Wells Fargo FAQs: Settlement & Commitment

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What actually happened?

Why have Wells Fargo’s sales practices been in the news?

In September 2016, we reached settlements with the City Attorney of Los Angeles, the Consumer Financial Protection Bureau and the Office of the Comptroller of the Currency over allegations that some of our retail banking customers received products they did not request.

We truly regret and take full responsibility for any instances where customers received products they did not request. We are fully committed to doing everything possible to fix this issue, strengthen our culture, and take the necessary actions to restore our customers’ trust.

Did the unethical sales practice make money for the company?

Unauthorized accounts cost Wells Fargo money and unsatisfied customers. Wells Fargo makes money when our customers use the products and services we provide them; we generally lose money if accounts are opened and not used. As such, providing services that the customer does not need or want is not in our interest or the interest of our customers.

Does it affect me?

How has Wells Fargo notified customers who were impacted?

We’re fully committed to helping impacted customers and making things right. We are refunding those customers who were affected and we’re actively looking for any customers who may have accounts they didn’t ask for. We’ve also established a dedicated toll-free number for any customer with a sales practices concern to contact us at 877-924-8697.

On Aug. 31, we shared an update on our remediation efforts for customers, which have in been in progress and are continuing over the next several months.

Our efforts have included review by a third party of more than 165 million retail banking accounts over a nearly eight-year period – from January 2009 through September 2016 – to find account usage patterns that could indicate a potentially unauthorized account. If potentially unauthorized accounts also incurred fees, those fees have been returned to customers or identified to be returned to customers beginning in September 2017. Since usage patterns of some authorized accounts opened with a customer’s consent can be similar to some unauthorized accounts, it is likely that some properly authorized accounts were included in the population identified as unauthorized accounts.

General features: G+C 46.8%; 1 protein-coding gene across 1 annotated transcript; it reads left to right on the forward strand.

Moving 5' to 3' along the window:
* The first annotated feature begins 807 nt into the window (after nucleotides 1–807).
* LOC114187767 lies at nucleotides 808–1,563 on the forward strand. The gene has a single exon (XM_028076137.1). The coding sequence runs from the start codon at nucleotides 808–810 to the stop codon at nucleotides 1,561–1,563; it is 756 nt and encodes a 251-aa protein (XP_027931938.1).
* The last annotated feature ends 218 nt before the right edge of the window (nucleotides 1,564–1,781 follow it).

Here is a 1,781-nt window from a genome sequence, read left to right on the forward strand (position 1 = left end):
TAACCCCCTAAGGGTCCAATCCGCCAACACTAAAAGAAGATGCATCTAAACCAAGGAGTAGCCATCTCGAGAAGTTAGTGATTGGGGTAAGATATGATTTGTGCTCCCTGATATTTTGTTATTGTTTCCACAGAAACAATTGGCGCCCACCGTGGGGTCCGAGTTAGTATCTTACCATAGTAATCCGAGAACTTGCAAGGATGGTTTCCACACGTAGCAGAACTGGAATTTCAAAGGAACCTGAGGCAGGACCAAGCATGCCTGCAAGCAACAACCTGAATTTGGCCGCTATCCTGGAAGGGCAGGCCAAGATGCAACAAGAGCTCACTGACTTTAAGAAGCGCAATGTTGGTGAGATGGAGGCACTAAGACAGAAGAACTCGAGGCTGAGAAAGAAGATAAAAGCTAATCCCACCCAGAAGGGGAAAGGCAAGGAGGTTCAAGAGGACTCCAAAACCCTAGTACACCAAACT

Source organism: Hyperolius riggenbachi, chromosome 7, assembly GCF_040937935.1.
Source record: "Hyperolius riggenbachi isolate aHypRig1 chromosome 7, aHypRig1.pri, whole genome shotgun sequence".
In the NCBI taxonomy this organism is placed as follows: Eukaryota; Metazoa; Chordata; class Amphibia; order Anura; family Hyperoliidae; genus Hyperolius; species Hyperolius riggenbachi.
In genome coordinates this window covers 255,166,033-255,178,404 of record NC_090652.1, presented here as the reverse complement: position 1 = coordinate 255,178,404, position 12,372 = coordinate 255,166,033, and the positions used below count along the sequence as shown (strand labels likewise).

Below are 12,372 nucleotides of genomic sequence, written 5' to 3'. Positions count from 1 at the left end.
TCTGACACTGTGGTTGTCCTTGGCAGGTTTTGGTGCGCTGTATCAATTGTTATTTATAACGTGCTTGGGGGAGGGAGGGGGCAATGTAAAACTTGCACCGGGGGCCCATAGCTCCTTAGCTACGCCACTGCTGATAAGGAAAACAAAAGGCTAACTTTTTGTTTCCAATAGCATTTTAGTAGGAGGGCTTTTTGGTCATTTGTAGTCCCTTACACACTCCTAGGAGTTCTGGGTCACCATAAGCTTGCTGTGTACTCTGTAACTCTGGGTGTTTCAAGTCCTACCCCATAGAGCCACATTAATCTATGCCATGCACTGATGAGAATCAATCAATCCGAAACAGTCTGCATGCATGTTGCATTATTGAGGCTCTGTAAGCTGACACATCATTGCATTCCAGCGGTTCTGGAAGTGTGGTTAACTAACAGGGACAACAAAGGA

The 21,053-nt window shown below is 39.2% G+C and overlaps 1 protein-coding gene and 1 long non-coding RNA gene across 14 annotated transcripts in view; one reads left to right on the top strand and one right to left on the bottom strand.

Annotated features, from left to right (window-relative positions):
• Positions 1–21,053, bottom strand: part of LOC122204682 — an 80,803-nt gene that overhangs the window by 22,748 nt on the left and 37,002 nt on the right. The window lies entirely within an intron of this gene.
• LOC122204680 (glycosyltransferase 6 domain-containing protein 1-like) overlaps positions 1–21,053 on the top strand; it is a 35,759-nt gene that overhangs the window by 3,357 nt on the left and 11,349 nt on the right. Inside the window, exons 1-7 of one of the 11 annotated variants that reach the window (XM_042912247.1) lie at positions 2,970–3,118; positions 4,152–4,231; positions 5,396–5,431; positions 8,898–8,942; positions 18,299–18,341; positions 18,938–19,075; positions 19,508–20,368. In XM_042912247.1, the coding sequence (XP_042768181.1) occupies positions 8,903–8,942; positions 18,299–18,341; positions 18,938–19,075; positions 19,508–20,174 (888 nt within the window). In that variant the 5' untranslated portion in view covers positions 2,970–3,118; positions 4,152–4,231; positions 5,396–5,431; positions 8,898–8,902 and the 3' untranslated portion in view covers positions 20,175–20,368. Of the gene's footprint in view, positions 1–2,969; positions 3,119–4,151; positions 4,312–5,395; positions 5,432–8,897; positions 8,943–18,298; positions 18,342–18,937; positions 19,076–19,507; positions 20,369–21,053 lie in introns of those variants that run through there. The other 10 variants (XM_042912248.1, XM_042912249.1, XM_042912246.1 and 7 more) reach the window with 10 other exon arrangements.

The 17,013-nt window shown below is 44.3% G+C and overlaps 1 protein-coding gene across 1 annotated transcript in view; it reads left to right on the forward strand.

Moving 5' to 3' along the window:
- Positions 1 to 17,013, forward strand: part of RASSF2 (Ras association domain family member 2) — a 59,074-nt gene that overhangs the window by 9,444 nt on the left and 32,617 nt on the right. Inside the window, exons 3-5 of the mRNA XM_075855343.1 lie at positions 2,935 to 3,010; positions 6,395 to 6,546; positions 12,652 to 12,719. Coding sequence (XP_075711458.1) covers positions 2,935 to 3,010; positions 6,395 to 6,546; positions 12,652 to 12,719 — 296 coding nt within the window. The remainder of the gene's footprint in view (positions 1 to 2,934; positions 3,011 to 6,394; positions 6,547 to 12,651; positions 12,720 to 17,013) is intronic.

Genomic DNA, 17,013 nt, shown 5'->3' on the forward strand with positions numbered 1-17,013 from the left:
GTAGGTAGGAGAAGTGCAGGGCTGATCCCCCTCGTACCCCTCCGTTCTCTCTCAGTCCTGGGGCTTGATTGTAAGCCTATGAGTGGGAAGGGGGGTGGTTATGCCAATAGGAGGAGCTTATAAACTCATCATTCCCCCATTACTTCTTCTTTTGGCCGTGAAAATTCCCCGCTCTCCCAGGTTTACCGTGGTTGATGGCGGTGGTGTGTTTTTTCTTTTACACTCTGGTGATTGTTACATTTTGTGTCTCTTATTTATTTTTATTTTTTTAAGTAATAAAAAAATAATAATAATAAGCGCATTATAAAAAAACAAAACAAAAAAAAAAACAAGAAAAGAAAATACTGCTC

In addition, we have entered into a $142 million class action settlement covering all persons who claim that Wells Fargo opened, without their consent, a consumer or small business checking or savings account or an unsecured credit card or line of credit, or enrolled them in certain identity theft protection services, between May 1, 2002 and April 20, 2017. During September and October 2017, Wells Fargo and a court-appointed claims administrator will be sending communications about how to join the class to current and former customers.

Additionally, we are compiling a list of customers who complained to us about an unauthorized account that was opened without their consent. Those customers will be notified by both Wells Fargo and the court-appointed claims administrator and automatically enrolled in a portion of the class-action settlement.

We continue to encourage any customer to contact us if they believe they were harmed by improper sales practices, regardless of when it happened, so we can work with them to make it right.

For more information on the steps we’re taking, visit Building a Better Bank: Our Progress to read recent news and see an interactive timeline of our progress.

If I wish to review my accounts, what should I do?

You can see all of your Wells Fargo banking account relationships via our online or mobile banking services at www.wellsfargo.com. If you have access to Wells Fargo Online®, use your mobile, tablet or desktop device and sign on to quickly access and monitor your accounts and activity.

You can also talk to a customer service representative at 877-924-8697, 24 hours a day, seven days a week, or visit one of our banking locations.

For more information on the steps we’re taking to make things right, visit Building a Better Bank: Our Progress to read recent news and see an interactive timeline of our progress.

What should I do if I see an account that I do not recognize or do not want?

As always, if you are not happy with your account or the service you have received, or if you see any product that you have that you don’t want, please let us know.

You can talk to a customer service representative 24 hours a day, seven days a week at 877-924-8697, or visit one of our banking locations.

What if I believe an unauthorized account was opened under my name in the past?

You can talk to a customer service representative 24 hours a day, seven days a week at 877-924-8697.

Are you a former team member with questions?

You can contact us at CorporateER@wellsfargo.com.

What has Wells Fargo done to respond?

How has Wells Fargo taken accountability for these issues to make it right for customers?

We’re working diligently across the company to make it right for impacted customers, fix what went wrong so it doesn’t happen again, and build a better bank for the future.  We’ve changed top leadership in our Community Bank, eliminated a layer of management in order to bring senior leaders closer to our customers, and terminated executives linked to inappropriate sales practices.